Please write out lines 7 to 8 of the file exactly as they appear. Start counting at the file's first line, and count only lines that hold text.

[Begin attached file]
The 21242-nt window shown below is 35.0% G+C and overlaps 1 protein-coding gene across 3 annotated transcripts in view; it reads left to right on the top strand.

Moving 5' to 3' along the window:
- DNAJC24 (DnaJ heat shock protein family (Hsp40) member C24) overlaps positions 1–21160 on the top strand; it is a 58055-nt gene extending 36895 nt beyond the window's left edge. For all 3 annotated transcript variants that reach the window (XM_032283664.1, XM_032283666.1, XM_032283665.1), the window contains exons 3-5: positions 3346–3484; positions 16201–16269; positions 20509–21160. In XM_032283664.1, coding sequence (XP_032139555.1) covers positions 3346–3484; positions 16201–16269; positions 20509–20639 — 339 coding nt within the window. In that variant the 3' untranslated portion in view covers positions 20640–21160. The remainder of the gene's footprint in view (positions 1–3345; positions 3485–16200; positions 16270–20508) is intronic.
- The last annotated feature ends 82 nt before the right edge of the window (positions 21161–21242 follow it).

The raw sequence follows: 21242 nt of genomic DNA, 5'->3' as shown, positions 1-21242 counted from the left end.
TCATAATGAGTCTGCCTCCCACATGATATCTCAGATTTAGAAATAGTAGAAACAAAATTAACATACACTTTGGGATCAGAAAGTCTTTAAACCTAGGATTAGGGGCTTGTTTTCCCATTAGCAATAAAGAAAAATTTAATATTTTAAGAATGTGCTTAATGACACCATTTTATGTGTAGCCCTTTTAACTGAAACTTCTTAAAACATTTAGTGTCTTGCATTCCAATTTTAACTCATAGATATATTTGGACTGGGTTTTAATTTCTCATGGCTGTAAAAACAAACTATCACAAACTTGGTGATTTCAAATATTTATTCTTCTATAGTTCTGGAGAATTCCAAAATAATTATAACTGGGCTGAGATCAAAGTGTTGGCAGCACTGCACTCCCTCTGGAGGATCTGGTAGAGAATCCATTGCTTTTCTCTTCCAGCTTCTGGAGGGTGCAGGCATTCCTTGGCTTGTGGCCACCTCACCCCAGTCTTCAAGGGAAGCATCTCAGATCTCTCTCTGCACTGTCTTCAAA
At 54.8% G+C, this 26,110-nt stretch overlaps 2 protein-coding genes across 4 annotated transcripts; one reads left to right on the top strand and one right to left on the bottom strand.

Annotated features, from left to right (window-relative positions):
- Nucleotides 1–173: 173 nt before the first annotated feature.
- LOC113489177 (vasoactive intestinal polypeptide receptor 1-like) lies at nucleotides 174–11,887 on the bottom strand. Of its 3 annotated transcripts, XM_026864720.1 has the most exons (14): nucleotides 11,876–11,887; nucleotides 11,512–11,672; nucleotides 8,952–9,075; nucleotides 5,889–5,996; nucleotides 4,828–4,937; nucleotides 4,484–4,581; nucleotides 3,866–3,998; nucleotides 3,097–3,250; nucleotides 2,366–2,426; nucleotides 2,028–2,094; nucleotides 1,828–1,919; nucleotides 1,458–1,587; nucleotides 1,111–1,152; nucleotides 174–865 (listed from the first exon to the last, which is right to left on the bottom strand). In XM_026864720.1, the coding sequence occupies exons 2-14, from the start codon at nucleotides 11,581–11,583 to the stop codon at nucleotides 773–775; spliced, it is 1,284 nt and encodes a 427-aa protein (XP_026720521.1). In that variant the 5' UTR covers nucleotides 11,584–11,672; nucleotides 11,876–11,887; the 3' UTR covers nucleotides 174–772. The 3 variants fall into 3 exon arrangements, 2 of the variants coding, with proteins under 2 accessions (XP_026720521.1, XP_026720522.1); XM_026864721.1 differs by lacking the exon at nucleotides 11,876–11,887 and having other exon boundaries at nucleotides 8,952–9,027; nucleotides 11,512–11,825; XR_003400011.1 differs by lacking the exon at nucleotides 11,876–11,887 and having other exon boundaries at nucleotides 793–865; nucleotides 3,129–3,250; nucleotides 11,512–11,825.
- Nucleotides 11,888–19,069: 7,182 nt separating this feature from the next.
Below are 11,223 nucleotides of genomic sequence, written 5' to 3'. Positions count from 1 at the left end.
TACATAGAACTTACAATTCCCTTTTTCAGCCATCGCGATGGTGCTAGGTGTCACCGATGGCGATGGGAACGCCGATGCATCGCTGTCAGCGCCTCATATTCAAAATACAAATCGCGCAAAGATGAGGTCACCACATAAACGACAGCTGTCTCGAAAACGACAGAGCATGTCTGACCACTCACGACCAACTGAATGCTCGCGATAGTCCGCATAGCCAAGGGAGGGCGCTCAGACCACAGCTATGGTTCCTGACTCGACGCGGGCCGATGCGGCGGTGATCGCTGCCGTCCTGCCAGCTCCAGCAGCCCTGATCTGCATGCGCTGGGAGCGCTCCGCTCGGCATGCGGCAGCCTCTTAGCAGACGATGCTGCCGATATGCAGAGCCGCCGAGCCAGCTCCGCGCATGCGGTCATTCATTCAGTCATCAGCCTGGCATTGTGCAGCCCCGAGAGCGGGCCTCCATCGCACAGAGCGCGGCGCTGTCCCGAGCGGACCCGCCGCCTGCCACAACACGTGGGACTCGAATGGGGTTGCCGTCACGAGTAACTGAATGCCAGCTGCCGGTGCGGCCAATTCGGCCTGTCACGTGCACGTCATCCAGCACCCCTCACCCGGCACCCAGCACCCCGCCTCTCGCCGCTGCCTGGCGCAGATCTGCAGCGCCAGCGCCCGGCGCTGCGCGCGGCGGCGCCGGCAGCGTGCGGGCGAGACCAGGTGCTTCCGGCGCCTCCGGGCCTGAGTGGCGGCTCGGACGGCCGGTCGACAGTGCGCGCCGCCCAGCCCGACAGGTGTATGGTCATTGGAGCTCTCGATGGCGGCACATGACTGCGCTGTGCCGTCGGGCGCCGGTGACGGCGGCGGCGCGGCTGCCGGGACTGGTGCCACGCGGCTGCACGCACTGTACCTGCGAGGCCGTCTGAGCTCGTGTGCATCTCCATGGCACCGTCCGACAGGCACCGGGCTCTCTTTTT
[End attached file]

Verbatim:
At 54.8% G+C, this 26,110-nt stretch overlaps 2 protein-coding genes across 4 annotated transcripts; one reads left to right on the top strand and one right to left on the bottom strand.

Annotated features, from left to right (window-relative positions):